Protect VM workloads with Azure Site Recovery on Azure Stack HCI (preview)
Applies to: Azure Stack HCI, version 22H2 and later
This guide describes how to protect Windows and Linux VM workloads running on your Azure Stack HCI clusters if there is a disaster. You can use the Azure Site Recovery to replicate your on-premises Azure Stack HCI virtual machines (VMs) into Azure and protect your business critical workloads.
This feature is enabled on your Azure Stack HCI clusters running May 2023 cumulative update of version 22H2 and later.
Azure Site Recovery with Azure Stack HCI
Azure Site Recovery is an Azure service that replicates workloads running on VMs so that your business-critical infrastructure is protected if there's a disaster. For more information about Azure Site Recovery, see About Site Recovery.
The disaster recovery strategy for Azure Site Recovery consists of the following steps:
- Replication - Replication lets you replicate the target VM’s VHD to an Azure Storage account and thus protects your VM if there's a disaster.
- Failover - Once the VM is replicated, fail over the VM and run it in Azure. You can also perform a test failover without impacting your primary VMs to test the recovery process in Azure.
- Re-protect – VMs are replicated back from Azure to the on-premises cluster.
- Failback - You can fail back from Azure to the on-premises cluster.
In the current implementation of Azure Site Recovery integration with Azure Stack HCI, you can start the disaster recovery and prepare the infrastructure from the Azure Stack HCI cluster resource in the Azure portal. After the preparation is complete, you can finish the remaining steps from the Site Recovery resource in the Azure portal.
Azure Site Recovery doesn't support the replication, failover, and failback of the Arc resource bridge and Arc VMs.
The following diagram illustrates the overall workflow of Azure Site Recovery working with Azure Stack HCI.
Here are the main steps that occur when using Site Recovery with an Azure Stack HCI cluster:
- Start with a registered Azure Stack HCI cluster on which you enable Azure Site Recovery.
- Make sure that you meet the prerequisites before you begin.
- Create the following resources in your Azure Stack HCI resource portal:
- Recovery services vault
- Hyper-V site
- Replication policy
- Once you have created all the resources, prepare infrastructure.
- Enable VM replication. Complete the remaining steps for replication in the Azure Site Recovery resource portal and begin replication.
- Once the VMs are replicated, you can fail over the VMs and run on Azure.
The following table lists the scenarios that are supported for Azure Site Recovery and Azure Stack HCI.
Fail over Azure Stack HCI VMs to Azure followed by failback
|Azure Stack HCI VM details
|Windows Gen 1
|Failover to Azure
|Failback on same or different host as failover
|Windows Gen 2
|Failover to Azure
|Failback on same or different host as failover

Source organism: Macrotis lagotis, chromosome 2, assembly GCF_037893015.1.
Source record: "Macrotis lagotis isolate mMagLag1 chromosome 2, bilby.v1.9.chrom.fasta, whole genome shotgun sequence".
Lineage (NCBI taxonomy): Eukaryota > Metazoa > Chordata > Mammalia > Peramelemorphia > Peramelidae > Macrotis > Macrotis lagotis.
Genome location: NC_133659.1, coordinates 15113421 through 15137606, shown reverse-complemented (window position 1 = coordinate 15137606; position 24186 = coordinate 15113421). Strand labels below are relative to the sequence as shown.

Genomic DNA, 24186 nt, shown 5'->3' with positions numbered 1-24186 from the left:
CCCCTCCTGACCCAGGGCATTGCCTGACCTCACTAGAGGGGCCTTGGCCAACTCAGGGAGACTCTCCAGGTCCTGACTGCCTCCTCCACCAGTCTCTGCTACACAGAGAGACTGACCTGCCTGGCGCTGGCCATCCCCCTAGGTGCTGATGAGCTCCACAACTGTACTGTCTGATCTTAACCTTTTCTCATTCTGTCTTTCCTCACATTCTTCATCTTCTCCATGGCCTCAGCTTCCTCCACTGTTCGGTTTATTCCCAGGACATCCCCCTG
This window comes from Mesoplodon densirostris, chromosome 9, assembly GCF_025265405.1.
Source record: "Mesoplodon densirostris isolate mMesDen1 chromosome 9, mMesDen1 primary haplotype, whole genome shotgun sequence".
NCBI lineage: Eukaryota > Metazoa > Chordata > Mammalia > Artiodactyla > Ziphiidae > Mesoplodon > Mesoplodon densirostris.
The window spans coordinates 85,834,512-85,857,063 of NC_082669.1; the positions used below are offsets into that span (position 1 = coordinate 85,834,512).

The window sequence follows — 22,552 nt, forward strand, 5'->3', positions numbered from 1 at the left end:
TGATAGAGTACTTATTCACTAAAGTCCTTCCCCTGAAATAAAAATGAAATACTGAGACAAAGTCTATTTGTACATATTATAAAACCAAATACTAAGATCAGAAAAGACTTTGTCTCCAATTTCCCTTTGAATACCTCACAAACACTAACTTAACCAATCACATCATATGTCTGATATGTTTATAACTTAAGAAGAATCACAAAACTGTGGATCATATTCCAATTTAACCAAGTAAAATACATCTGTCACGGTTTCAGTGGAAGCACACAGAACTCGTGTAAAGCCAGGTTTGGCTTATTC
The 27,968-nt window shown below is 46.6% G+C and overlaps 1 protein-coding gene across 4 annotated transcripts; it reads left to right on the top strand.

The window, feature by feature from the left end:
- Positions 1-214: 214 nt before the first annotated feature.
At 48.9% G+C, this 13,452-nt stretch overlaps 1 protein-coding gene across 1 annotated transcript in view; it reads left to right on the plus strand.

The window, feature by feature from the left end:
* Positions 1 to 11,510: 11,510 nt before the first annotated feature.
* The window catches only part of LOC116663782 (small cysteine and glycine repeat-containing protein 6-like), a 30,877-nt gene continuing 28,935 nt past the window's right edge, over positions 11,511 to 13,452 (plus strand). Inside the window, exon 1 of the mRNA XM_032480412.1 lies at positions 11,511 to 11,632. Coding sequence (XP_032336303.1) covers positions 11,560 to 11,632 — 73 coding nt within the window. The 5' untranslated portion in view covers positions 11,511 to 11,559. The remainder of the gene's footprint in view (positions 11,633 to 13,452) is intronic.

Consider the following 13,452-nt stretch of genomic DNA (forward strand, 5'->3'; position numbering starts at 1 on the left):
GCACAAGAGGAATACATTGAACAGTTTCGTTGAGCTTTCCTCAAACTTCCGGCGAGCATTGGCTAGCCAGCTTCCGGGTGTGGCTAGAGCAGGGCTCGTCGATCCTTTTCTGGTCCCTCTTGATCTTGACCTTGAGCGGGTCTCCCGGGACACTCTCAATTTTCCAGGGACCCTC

|Linux Gen 1
|Failover to Azure
|Failback on same or different host as failover
Manual intervention is needed if after failover, VM is deleted on Azure Stack HCI followed by a failback to same or different host.
Prerequisites and planning
Before you begin, make sure to complete the following prerequisites:
- The Hyper-V VMs that you intend to replicate should be made highly available for replication to happen. If VMs aren't highly available, then the replication would fail. For more information, see How to make an existing Hyper-V machine VM highly available.
- Make sure that Hyper-V is set up on the Azure Stack HCI cluster.
- The servers hosting the VMs you want to protect must have internet access to replicate to Azure.
- The Azure Stack HCI cluster must already be registered.
The cluster must be running May cumulative update for Azure Stack HCI, version 22H2.
If you're running an earlier build, the Azure portal indicates that the disaster recovery isn't supported as managed identity isn't enabled for older versions.
Run the repair registration cmdlet to ensure that a managed identity is created for your Azure Stack HCI resource and then retry the workflow. For more information, go to Enable enhanced management from Azure for Azure Stack HCI.
The cluster must be Arc-enabled. If the cluster isn't Arc-enabled, you see an error in the Azure portal to the effect that the Capabilities tab isn't available.
- You need owner permissions on the Recovery Services Vault to assign permissions to the managed identity. You also need read/write permissions on the Azure Stack HCI cluster resource and its child resources.
- Review the caveats associated with the implementation of this feature.
- Review the capacity planning tool to evaluate the requirements for successful replication and failover.
Step 1: Prepare infrastructure on your target host
To prepare the infrastructure, prepare a vault and a Hyper-V site, install the site recovery extension, and associate a replication policy with the cluster nodes.